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In Dream Big, Live Small, we visit tiny home-dwellers, discovering why they choose to live this way, how they manage it and the possibilities to do things like travel, learn and grow that have resulted from downsizing so significantly. In the long run, living small is really about living big.
Downsizing in order to move into a tiny home often helps homeowners remove material clutter in their lives. But for some, it also affords flexibility and the ability to move easily.
In this episode of Dream Big, Live Small, you’ll get to see inside one couple’s tiny house in Yelm, Washington.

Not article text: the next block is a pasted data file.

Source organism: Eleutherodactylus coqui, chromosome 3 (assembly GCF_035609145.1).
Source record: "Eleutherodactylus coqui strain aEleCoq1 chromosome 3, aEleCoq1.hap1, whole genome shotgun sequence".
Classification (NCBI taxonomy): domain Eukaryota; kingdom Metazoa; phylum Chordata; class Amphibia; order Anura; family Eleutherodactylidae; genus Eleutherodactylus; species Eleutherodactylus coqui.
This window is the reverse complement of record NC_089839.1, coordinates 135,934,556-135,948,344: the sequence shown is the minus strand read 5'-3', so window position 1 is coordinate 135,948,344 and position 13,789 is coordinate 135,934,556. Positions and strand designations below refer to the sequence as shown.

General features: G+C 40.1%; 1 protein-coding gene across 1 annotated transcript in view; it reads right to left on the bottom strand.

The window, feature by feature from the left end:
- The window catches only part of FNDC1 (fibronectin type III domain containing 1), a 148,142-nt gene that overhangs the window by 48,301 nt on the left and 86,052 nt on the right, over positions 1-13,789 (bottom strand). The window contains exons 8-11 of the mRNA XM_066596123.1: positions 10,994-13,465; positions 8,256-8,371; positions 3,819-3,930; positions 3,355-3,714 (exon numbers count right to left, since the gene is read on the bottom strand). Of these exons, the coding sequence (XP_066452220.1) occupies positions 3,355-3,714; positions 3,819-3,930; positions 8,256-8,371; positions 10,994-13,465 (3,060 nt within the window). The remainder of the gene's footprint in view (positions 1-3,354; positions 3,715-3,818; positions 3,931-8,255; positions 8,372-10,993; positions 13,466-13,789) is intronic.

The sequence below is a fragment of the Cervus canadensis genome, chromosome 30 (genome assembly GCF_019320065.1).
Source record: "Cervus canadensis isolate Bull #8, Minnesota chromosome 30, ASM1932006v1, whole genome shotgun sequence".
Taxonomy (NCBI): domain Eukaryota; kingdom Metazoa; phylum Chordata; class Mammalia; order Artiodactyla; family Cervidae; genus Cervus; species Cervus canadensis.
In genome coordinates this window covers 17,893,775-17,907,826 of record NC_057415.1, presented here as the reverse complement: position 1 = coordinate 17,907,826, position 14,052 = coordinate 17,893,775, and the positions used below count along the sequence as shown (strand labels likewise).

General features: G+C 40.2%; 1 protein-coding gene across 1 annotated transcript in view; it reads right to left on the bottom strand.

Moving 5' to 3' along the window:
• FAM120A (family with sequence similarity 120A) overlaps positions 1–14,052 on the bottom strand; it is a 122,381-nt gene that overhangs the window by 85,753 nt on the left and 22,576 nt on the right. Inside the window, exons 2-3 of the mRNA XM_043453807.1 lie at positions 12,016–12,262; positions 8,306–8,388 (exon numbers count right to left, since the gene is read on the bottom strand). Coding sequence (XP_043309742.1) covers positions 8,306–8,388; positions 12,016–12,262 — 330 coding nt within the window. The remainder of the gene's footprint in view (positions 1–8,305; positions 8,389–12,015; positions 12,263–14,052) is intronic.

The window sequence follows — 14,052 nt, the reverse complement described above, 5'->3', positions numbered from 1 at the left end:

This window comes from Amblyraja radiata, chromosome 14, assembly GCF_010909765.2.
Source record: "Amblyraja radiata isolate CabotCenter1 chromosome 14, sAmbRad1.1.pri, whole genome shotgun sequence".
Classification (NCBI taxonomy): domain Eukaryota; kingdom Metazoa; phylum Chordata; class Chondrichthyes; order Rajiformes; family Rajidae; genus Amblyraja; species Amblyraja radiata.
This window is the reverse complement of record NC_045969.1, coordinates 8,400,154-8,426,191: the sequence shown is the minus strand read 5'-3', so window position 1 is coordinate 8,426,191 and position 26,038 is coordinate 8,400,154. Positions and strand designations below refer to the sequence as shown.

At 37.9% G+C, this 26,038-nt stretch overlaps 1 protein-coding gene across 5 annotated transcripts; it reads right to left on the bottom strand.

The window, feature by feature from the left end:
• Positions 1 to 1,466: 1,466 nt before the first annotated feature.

Brian and Alexis say they “have a
“While there are definitely some design changes we’re making, we also want to be careful of an overreaction to the current situation and design things that don’t make sense 18 months from now,” says Bill Ramsey, a principal with KTGY Architecture and Planning in Denver.
“For example, home schooling is a big issue right now, but we don’t see that as a long-term need so we’re not designing homes with a school room as part of the floor plan,” he adds. “Instead, we’re focused on flexibility so that there is a place to do virtual school in the short term that can work for some other need in the future.”
Dining room conversion
Just as we’ve learned to pivot and adjust to a new way of living, so have our homes. Now architects are taking into account the way people are using their homes to make new designs more relevant.